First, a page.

Once upon a time, the aspiring actors of New York City lived in a cruel and barren landscape, devoid of the technology we take for granted today. There were no convenient websites with professional resources at a keystroke. No email to check. No cell phones by which agents, directors, and casting assistants might reach us. Only PHONE phones – clunky, tethered-to-one spot land-line-employing telephones. Like a lovelorn teenager, if you thought there was a chance somebody was liable to contact you about acting work, you had to be sitting by the phone waiting for the call – which was of course impossible if you were out doing the legwork necessary to get people to make that call.
The solution, back in those benighted times, was the answering service. For a nominal fee, the service would host an answering machine in your name, which you could check remotely. We did check them remotely, several times a day, from pay phones all around town as we made our rounds and from our houses and apartments when we made it safely back home. You’d call your own number, and if you heard no ring tone before your greeting, you knew there was a message awaiting you and you pressed the requisite series of buttons to access it. (If you did hear a ring tone, there were no messages, and you hung up right away to save the quarter.)
Cell phones did come, and iPhones thereafter, and all manner of other wonders of technology. Casting offices found ways of moving the entire casting process online, bypassing this whole strange procedure. The answering service joined the telegraph and the rotary dial as an antiquated communication technology. I, however, continued to maintain my service, and pay the ever-less-nominal fee, even as I got myself an iPhone and joined the 21st century, and even as ownership of the company hosting the service changed hands three or four times over the years. Though the overwhelming majority of my professional communication was on my cellphone or online (or, nowadays, on Facebook), that service number was still there, just in case.
That changed this past week. I called to check my service, as has been my daily wont so far this millennium, only to find that my greeting had been replaced without my knowledge. It turned out this was part of a redesign of the service, and as I investigated further, it was clear that this redesign was geared towards checking messages in an office setting, which was the primary mission of the company which now hosted my service. The days of actors checking their messages with them were so remote that even the technology designed for that purpose no longer knew how to support it. So, with my service no longer serving any function, I cancelled it.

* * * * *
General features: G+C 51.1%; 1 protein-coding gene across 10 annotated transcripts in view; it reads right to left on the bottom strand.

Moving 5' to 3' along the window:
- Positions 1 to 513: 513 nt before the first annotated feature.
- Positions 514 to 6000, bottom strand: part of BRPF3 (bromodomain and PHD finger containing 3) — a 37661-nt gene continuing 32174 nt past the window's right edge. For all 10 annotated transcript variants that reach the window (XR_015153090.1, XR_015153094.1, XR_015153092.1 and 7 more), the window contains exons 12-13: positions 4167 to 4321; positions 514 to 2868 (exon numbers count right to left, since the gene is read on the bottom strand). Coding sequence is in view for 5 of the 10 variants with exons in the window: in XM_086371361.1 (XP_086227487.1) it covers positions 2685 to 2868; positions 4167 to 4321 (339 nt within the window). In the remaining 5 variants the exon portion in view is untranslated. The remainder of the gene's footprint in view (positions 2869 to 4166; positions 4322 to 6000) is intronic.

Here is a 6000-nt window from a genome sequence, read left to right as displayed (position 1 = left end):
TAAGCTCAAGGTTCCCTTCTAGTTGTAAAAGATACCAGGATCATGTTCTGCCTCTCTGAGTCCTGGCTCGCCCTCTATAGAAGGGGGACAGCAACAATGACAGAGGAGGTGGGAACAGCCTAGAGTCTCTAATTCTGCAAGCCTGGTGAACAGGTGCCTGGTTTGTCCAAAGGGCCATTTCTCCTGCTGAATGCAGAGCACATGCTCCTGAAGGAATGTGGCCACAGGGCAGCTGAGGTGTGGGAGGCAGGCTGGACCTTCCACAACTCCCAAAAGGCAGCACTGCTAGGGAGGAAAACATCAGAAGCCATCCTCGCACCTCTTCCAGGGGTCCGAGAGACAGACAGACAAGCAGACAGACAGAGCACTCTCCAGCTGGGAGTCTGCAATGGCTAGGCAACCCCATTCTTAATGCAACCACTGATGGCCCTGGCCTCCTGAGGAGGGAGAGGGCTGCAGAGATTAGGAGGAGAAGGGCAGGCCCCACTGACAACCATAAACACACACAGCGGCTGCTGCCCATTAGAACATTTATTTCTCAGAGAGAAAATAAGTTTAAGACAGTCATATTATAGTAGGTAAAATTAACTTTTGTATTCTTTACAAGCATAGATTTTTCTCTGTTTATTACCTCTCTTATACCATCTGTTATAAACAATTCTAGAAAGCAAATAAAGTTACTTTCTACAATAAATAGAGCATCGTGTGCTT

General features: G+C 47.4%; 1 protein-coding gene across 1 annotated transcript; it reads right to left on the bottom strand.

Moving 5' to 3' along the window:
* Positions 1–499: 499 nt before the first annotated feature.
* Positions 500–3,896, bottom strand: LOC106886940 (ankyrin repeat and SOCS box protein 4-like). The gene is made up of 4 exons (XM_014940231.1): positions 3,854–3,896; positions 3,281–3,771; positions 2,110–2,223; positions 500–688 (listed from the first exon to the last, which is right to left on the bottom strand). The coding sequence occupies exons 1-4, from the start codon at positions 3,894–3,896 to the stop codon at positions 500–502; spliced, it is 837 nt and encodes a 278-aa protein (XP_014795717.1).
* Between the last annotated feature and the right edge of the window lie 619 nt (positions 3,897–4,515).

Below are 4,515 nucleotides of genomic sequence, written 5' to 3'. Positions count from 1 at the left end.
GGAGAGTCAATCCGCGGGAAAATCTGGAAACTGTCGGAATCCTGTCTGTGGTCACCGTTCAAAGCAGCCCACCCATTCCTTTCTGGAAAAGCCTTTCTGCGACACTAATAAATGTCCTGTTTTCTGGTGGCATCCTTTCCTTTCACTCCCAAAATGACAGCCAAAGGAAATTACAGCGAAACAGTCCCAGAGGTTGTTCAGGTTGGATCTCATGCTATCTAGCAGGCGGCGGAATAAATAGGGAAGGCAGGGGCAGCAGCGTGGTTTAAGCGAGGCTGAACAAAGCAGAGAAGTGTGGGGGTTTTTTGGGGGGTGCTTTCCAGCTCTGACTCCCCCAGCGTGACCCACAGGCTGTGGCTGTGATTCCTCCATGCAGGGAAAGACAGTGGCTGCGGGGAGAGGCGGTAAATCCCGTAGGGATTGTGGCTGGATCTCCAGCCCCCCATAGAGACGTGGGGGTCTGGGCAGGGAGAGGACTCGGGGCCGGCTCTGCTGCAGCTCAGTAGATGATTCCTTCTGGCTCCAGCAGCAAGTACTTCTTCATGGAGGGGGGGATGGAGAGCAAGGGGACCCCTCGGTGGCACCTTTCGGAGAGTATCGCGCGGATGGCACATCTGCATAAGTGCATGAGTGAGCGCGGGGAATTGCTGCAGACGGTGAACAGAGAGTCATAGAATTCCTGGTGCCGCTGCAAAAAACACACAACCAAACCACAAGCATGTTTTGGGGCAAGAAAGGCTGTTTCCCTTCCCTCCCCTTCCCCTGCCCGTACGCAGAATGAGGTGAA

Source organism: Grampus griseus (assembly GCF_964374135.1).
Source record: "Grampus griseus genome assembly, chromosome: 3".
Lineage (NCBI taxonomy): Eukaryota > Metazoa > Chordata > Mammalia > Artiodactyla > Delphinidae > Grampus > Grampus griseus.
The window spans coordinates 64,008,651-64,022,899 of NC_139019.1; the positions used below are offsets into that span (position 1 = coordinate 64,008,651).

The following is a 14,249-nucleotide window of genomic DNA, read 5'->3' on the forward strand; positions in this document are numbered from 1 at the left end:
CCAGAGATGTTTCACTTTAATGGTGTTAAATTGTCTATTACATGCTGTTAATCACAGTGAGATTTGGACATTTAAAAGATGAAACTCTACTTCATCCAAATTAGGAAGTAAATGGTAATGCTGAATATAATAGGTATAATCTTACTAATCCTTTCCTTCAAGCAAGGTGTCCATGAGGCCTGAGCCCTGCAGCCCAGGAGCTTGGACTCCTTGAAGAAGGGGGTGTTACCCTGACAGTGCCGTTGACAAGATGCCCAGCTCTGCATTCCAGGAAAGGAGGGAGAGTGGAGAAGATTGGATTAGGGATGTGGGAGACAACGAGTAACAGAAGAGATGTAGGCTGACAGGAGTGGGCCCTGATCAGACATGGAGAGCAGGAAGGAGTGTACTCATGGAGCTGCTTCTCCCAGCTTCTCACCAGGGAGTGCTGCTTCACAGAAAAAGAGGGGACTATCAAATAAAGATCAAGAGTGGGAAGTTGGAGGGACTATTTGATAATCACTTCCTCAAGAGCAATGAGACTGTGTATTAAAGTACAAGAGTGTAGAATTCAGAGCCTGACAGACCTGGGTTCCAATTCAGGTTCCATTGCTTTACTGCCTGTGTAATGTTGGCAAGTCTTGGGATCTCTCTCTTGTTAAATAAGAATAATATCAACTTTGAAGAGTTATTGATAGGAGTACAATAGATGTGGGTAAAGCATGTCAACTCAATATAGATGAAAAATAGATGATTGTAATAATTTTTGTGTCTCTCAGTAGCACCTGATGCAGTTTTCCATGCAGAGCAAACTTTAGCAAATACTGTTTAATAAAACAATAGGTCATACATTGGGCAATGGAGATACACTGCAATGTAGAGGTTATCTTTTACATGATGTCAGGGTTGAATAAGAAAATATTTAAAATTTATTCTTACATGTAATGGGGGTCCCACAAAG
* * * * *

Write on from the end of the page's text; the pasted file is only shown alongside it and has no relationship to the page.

Why on earth did I wait so long?
Part of it is that I still have headshots and resumes circulating with phone number on the upper right hand corner. There are still friends and contacts I know from shows long finished, for whom that old service number was still in their files, and I wanted to be certain I didn’t lose touch with them. And part of it is just inertia on my part. But the real reason lies, again, in something that technology has rendered practically incomprehensible.
Namely, the importance of the right area code.
You see, back in those long ago days of actors checking in on payphones and pagers, casting personnel didn’t want to be bothered with anybody they couldn’t get on a moment’s notice. And so, whether they’ll admit it or not, they were disinclined to reach out to anybody without a 212 Manhattan area code. A 718 area code might work, but they’d look at you funny. (The 646 area code didn't even exist yet – remember that there’s a 1998 Seinfeld episode entitled “The Maid,” which features distrust of and contempt for this new area code as a plot point, and you may consider Elaine Benes’ opinions to be emblematic of the casting professionals of the day). And at the time, I was living on Long Island – the dreaded 516 prefix, which might as well have been the kiss of death (even though my commute into Midtown was shorter than somebody living up in Inwood or Washington Heights would have experienced).
So the need for that service was just as much about having a 212 area code to prove to potential employers that I was dependable and trustworthy. Which, if you think about it, is insane. I had to spend money out of my own empty pocket to try and conceal a basic fact of my existence, in order to come the prejudices of potential employers. And nowadays, with people maintaining cell phone plans from all over the nation and the average contact sheet a glorious jumble of digits, such prejudice can’t possibly exist.
And so I express my hope that, contrary to the set-backs of the past year, we can all start living in a world where our advancing technology really does dissolve the prejudices that keep us apart, rather than reinforce them. And while there are many forms this hope may take, and many fronts on which to fight this battle, today I do so in a way that’s trivial to most people, but dearly relevant to me – by celebrating the long-overdue end of the answering service.